Mosquitoes and Teshuva
Something was different about this morning’s walk on Mount Royal in Montreal. The scenery is, of course, different. I walked 1.5 miles up the mountain trail before turning around; I forgot that climbing up a mountain is far more tiring than my usual laps around the park. The people were different. The signs and conversations were in French. There was no garbage on the mountain. It was also a lot colder. Something else was different about the quality of the walk and it took a while for me to pinpoint the difference.
There were no mosquitoes. My arms are usually as tired as my legs when I return home from all the hand waving necessary to brush the tiny irritating insects away. I am not the only one working out my hands and arms each morning. New York actually has a mosquito problem this year, and, according to the NY Times science reporter, it’s because of the bats. A serious infection is killing many of NY’s finest bats, and the mosquitoes are celebrating. At last they can live in relative safety. They usually hide from the bats in Pip’s (my dog) hair. He still has his mosquito farm, but he is not as overbooked as in past years. The City Council is investigating whether the mosquitoes actually planted the infection to kill off the predators.
An infection kills bats. Mosquitoes are safe. My arms are tired. It is amazing to consider how something many of us consider insignificant can affect the larger picture. Edward Lorenz termed this the “Butterfly Effect”. The phrase refers to the idea that a butterfly’s wings might create tiny changes in the atmosphere that may ultimately alter the path of a tornado or delay, accelerate or even prevent the occurrence of a tornado in a certain location.
It is amazing to observe the butterfly effect on families when one member wants to change. The entire family is affected by the change of a single factor.
Consider what happens to a family when one member decides to become observant: Family gatherings change. Parents often feel an inherent criticism of their way of life. The extended family doesn’t know what to serve because they don’t know anything about Kashrut. Holiday gatherings often cannot continue, as the newly observant person will not drive on a religious holiday. I have watched people lose long friendships because they won’t socialize as in the past.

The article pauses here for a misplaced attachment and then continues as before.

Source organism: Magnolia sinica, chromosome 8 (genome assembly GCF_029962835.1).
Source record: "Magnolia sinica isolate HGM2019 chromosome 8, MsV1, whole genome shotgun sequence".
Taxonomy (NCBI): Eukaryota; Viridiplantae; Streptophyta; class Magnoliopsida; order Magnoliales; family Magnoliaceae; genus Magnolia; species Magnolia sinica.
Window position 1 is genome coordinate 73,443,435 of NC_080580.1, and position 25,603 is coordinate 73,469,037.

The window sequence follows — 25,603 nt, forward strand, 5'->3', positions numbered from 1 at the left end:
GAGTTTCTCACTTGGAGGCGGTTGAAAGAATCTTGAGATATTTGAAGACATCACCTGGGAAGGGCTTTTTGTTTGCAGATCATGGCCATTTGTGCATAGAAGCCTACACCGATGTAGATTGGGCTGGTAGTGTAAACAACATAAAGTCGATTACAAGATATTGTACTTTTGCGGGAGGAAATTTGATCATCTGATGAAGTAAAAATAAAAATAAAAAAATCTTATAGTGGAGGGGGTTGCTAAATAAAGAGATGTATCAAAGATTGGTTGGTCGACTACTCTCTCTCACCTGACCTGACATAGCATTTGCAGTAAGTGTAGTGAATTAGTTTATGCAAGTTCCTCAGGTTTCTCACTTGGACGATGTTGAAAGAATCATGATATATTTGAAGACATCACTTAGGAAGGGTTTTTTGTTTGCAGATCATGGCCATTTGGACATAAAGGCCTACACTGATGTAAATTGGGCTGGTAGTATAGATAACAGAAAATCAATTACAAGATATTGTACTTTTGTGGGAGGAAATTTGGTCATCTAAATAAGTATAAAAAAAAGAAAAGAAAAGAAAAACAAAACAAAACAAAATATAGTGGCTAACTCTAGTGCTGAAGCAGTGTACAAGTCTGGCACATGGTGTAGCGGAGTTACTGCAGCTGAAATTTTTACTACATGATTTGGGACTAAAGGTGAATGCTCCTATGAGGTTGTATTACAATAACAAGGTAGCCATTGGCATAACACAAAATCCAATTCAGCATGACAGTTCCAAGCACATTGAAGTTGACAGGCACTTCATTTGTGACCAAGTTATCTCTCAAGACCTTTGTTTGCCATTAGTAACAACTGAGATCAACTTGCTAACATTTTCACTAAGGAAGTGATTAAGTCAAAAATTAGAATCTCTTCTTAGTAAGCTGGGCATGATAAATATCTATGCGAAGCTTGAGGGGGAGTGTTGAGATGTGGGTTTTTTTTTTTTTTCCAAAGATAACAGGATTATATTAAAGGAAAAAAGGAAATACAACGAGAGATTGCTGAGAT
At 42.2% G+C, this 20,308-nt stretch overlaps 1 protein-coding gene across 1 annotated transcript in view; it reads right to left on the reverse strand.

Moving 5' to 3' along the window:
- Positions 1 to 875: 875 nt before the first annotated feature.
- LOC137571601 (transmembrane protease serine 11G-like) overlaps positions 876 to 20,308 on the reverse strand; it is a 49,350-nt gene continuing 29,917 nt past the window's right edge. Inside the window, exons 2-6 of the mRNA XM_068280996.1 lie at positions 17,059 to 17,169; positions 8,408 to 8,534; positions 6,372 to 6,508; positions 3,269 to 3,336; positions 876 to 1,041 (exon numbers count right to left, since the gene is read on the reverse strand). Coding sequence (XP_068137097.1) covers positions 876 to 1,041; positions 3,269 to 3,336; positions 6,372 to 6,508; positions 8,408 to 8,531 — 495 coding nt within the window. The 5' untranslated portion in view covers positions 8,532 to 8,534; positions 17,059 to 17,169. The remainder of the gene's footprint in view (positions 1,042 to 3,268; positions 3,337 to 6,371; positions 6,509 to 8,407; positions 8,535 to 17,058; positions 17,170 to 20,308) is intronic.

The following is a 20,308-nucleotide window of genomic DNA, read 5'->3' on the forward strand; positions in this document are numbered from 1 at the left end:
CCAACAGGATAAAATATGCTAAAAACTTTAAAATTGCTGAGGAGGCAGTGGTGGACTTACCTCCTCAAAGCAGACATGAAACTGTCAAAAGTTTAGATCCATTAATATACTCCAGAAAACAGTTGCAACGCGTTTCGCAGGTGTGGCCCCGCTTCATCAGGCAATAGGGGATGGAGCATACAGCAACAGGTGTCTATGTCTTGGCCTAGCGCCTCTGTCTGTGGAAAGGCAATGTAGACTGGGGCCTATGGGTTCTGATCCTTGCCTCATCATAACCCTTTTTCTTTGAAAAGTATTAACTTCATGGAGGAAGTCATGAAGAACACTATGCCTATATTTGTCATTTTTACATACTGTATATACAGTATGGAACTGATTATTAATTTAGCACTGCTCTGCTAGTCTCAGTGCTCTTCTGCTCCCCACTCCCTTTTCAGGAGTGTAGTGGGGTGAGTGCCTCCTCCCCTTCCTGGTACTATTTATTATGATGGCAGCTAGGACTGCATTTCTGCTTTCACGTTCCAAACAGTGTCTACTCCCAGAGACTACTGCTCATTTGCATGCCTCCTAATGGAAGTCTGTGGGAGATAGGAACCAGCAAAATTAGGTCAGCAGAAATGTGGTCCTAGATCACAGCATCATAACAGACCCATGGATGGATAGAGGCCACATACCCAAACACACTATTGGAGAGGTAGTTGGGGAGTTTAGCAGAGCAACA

It doesn’t take such a drastic change to “Butterfly” a family. Picture a family that has accommodated a member’s constant anger. The person actually learns to manage his anger and it takes time for the rest of the family to feel safe and adjust to the “new” person.
So what happens when a person takes his or her Rosh Hashana and Yom Kippur preparations seriously enough to actually change into a new person? It will take time for the family to acknowledge and trust the change. Parents, children, siblings, and friends, will continue to relate to the “old” person. The “new” person become frustrated and feels disrespected and voices his anger and a destructive cycle begins.
It is not the one person who changes; it is a family and broader social milieu. Teshuva, real change, isn’t easy for anyone. It is also a “Butterfly” that will alter the lives of a family, and the extended friends of the family members and so on.
Even a positive change will “Butterfly” many others.
Perhaps this is why we stress the importance of repairing relationships as part of our Rosh Hashana – Yom Kippur preparations. We remind ourselves of the complexities of life and that we do not live in a vacuum. We affect others as they affect us. We are all connected. Our Teshuva will “Butterfly” them, as theirs will alter our lives.
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